5 Signs that Your Brake Calipers Need Replacing

Your brake system relies on a number of moving parts to achieve consistent, safe braking. When a single part is damaged or needs maintenance, it can affect your braking in a number of ways. Find out when to replace brake calipers on your vehicle by using these five common signs that they need replacing. Don’t wait until you lose braking power, stop by your local AutoZone and pick up the necessary parts for a quality replacement and restore your braking power.

Brake Calipers Explained

You may be used to replacing your brake pads, but brake calipers also need to be replaced when they wear out. Calipers house a powerful piston that uses the pressure of the hydraulic brake fluid to press brake pads against the brake rotor. When working correctly, your calipers glide in and out effortlessly as you press the brake pedal.

Whether you have fixed or floating calipers, the same signs of damage apply. Pull into your garage and inspect your brake pads, calipers, and rotors for signs of damage or malfunctioning. Floating calipers are particularly susceptible to sticking, but any type of caliper can have issues. Look carefully at your entire brake system before blaming your calipers. A car’s brake system relies on a number of components for smooth braking, so any issue with your brake pads, rotors, brake fluid, or other component can produce similar signs of bad braking.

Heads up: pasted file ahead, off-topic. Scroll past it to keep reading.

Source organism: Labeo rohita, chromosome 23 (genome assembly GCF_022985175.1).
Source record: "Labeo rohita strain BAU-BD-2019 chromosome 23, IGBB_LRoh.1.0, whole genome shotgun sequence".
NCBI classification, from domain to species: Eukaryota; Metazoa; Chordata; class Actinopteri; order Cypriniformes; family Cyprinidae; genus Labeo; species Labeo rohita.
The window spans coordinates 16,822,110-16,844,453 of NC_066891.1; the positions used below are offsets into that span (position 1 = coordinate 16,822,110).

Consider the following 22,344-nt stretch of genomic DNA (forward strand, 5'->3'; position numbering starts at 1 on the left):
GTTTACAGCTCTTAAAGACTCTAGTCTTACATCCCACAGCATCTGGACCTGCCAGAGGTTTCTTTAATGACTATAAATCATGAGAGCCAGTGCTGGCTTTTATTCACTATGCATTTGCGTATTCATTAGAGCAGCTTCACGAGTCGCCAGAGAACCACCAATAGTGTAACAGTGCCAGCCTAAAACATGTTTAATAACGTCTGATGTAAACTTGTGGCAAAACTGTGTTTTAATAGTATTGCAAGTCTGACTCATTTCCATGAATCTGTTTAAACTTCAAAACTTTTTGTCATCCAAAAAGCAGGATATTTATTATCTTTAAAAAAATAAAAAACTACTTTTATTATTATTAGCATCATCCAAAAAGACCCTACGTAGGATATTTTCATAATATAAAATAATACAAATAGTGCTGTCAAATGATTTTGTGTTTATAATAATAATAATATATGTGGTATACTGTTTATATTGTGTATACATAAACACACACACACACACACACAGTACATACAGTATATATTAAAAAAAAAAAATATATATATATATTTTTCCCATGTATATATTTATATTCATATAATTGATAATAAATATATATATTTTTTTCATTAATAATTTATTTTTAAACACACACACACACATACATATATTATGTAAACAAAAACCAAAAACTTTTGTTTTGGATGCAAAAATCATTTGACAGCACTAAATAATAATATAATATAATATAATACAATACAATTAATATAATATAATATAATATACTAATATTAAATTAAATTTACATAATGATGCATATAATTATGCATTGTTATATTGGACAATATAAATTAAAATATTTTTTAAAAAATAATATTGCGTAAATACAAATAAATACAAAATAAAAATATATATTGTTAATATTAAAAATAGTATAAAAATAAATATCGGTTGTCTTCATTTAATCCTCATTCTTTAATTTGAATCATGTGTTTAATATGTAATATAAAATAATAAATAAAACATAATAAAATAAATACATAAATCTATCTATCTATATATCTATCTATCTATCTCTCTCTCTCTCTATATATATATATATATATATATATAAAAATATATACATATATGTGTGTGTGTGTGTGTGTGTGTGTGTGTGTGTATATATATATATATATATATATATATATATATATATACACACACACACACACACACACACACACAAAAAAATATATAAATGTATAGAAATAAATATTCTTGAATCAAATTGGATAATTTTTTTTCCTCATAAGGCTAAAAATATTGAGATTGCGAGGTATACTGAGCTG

Bad Brake Caliper Symptoms


Bad Brake Caliper Symptoms

Most vehicles have a series of sensors that alerts you to a brake malfunction. The brake light indicates when sensors detect something wrong with the system. In a perfect world, your brake light would always illuminate at the first signs of trouble and you could safely repair your brake system before losing any braking power or efficiency.